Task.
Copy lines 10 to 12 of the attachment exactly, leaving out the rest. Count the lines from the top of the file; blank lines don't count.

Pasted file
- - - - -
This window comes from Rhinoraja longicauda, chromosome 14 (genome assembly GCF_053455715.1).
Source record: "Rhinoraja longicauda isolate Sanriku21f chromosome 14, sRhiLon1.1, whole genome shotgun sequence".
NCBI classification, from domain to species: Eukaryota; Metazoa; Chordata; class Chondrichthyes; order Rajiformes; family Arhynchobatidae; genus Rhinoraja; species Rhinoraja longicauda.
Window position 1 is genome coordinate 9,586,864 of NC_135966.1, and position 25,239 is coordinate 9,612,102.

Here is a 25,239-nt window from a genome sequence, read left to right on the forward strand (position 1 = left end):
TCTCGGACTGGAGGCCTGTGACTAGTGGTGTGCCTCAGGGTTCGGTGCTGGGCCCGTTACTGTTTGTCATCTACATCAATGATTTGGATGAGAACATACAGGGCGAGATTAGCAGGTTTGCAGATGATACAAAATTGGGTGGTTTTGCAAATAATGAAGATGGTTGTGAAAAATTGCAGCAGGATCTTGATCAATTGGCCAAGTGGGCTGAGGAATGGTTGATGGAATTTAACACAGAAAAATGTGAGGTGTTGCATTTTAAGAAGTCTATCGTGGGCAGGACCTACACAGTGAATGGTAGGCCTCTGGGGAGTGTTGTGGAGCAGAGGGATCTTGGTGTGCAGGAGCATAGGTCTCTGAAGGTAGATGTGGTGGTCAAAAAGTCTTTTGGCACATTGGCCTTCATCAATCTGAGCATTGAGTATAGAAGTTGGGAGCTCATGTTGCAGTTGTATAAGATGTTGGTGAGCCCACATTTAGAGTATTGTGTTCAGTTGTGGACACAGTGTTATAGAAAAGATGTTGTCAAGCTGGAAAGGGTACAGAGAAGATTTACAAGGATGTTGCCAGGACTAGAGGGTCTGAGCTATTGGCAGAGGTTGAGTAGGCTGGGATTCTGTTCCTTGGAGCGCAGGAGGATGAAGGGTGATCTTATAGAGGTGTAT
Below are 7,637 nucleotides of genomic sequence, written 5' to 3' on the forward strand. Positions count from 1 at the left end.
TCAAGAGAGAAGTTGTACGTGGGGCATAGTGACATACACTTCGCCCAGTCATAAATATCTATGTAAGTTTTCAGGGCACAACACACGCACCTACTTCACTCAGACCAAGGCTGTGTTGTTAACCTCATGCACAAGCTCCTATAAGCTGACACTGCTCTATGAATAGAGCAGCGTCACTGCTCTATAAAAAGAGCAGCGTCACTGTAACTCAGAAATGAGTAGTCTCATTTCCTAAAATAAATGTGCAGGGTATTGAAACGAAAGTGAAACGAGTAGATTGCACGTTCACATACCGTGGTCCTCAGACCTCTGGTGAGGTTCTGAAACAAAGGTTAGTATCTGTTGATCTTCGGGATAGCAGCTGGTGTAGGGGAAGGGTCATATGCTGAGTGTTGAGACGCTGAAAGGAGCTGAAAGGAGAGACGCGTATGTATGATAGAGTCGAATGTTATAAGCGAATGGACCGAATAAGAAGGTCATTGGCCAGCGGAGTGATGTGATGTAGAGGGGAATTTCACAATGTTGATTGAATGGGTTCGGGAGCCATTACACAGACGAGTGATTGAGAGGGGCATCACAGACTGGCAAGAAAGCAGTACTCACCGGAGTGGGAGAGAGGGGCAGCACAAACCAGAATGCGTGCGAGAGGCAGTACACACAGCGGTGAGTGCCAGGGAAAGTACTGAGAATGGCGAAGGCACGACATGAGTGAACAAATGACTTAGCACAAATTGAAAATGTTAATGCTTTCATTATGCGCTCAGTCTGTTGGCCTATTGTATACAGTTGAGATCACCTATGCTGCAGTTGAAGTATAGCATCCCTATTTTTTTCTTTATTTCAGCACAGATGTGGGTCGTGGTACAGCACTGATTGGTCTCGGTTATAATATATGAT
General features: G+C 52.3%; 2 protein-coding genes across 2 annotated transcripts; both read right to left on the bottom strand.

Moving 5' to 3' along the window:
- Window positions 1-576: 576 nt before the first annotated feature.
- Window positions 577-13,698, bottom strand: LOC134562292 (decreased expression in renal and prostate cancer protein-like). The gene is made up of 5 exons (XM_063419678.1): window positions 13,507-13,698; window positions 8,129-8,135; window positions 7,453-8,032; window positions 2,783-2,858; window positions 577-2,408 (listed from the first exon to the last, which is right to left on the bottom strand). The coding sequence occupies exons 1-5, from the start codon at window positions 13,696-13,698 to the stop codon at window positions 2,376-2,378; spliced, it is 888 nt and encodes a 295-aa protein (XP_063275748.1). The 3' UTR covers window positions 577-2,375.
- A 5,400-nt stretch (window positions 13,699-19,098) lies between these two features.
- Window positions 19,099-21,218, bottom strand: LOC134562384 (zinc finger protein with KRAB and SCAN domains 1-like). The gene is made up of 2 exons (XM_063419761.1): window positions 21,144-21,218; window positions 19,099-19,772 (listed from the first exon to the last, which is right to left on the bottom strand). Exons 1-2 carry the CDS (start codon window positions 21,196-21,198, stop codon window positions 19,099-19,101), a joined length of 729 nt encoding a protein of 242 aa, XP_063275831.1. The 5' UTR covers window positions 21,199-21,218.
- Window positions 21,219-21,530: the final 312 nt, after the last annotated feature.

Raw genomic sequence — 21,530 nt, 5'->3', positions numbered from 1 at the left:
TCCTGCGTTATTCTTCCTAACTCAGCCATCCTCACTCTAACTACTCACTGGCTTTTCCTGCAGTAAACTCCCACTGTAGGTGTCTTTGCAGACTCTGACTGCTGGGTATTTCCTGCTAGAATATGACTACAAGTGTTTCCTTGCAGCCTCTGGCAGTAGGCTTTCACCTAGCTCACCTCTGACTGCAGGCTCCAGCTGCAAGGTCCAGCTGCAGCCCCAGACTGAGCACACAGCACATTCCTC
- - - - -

Moving 5' to 3' along the window:
- Window positions 1-576: 576 nt before the first annotated feature.
- Window positions 577-13,698, bottom strand: LOC134562292 (decreased expression in renal and prostate cancer protein-like). The gene is made up of 5 exons (XM_063419678.1): window positions 13,507-13,698; window positions 8,129-8,135; window positions 7,453-8,032; window positions 2,783-2,858; window positions 577-2,408 (listed from the first exon to the last, which is right to left on the bottom strand). The coding sequence occupies exons 1-5, from the start codon at window positions 13,696-13,698 to the stop codon at window positions 2,376-2,378; spliced, it is 888 nt and encodes a 295-aa protein (XP_063275748.1). The 3' UTR covers window positions 577-2,375.